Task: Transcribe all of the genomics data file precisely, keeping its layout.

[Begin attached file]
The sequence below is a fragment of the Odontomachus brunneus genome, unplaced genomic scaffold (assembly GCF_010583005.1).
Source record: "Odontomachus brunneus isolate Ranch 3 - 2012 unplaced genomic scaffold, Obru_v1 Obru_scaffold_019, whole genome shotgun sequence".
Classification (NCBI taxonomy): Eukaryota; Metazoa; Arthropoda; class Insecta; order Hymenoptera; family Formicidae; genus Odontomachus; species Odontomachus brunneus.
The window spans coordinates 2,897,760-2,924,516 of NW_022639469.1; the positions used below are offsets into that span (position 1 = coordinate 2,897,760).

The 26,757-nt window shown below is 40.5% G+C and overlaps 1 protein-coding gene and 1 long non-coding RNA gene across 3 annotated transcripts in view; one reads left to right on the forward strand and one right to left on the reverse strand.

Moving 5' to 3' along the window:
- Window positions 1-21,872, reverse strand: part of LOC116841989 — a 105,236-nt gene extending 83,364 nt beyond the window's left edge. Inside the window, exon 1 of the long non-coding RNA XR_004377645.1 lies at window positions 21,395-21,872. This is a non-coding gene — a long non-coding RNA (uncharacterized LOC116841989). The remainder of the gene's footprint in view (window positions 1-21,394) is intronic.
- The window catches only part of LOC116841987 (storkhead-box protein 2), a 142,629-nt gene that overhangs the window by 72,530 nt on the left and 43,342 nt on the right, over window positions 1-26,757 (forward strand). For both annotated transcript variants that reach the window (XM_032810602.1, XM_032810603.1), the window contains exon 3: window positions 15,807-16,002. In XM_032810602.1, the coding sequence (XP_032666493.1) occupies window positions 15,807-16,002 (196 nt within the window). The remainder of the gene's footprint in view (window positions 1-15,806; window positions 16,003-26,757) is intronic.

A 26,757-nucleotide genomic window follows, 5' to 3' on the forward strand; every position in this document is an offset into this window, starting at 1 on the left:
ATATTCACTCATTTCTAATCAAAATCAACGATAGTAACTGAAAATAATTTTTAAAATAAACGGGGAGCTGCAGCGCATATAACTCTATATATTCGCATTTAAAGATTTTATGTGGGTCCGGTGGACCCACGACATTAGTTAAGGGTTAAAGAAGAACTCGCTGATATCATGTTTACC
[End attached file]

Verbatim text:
The sequence below is a fragment of the Odontomachus brunneus genome, unplaced genomic scaffold (assembly GCF_010583005.1).
Source record: "Odontomachus brunneus isolate Ranch 3 - 2012 unplaced genomic scaffold, Obru_v1 Obru_scaffold_019, whole genome shotgun sequence".
Classification (NCBI taxonomy): Eukaryota; Metazoa; Arthropoda; class Insecta; order Hymenoptera; family Formicidae; genus Odontomachus; species Odontomachus brunneus.
The window spans coordinates 2,897,760-2,924,516 of NW_022639469.1; the positions used below are offsets into that span (position 1 = coordinate 2,897,760).

The 26,757-nt window shown below is 40.5% G+C and overlaps 1 protein-coding gene and 1 long non-coding RNA gene across 3 annotated transcripts in view; one reads left to right on the forward strand and one right to left on the reverse strand.

Moving 5' to 3' along the window:
- Window positions 1-21,872, reverse strand: part of LOC116841989 — a 105,236-nt gene extending 83,364 nt beyond the window's left edge. Inside the window, exon 1 of the long non-coding RNA XR_004377645.1 lies at window positions 21,395-21,872. This is a non-coding gene — a long non-coding RNA (uncharacterized LOC116841989). The remainder of the gene's footprint in view (window positions 1-21,394) is intronic.
- The window catches only part of LOC116841987 (storkhead-box protein 2), a 142,629-nt gene that overhangs the window by 72,530 nt on the left and 43,342 nt on the right, over window positions 1-26,757 (forward strand). For both annotated transcript variants that reach the window (XM_032810602.1, XM_032810603.1), the window contains exon 3: window positions 15,807-16,002. In XM_032810602.1, the coding sequence (XP_032666493.1) occupies window positions 15,807-16,002 (196 nt within the window). The remainder of the gene's footprint in view (window positions 1-15,806; window positions 16,003-26,757) is intronic.

A 26,757-nucleotide genomic window follows, 5' to 3' on the forward strand; every position in this document is an offset into this window, starting at 1 on the left:
ATATTCACTCATTTCTAATCAAAATCAACGATAGTAACTGAAAATAATTTTTAAAATAAACGGGGAGCTGCAGCGCATATAACTCTATATATTCGCATTTAAAGATTTTATGTGGGTCCGGTGGACCCACGACATTAGTTAAGGGTTAAAGAAGAACTCGCTGATATCATGTTTACC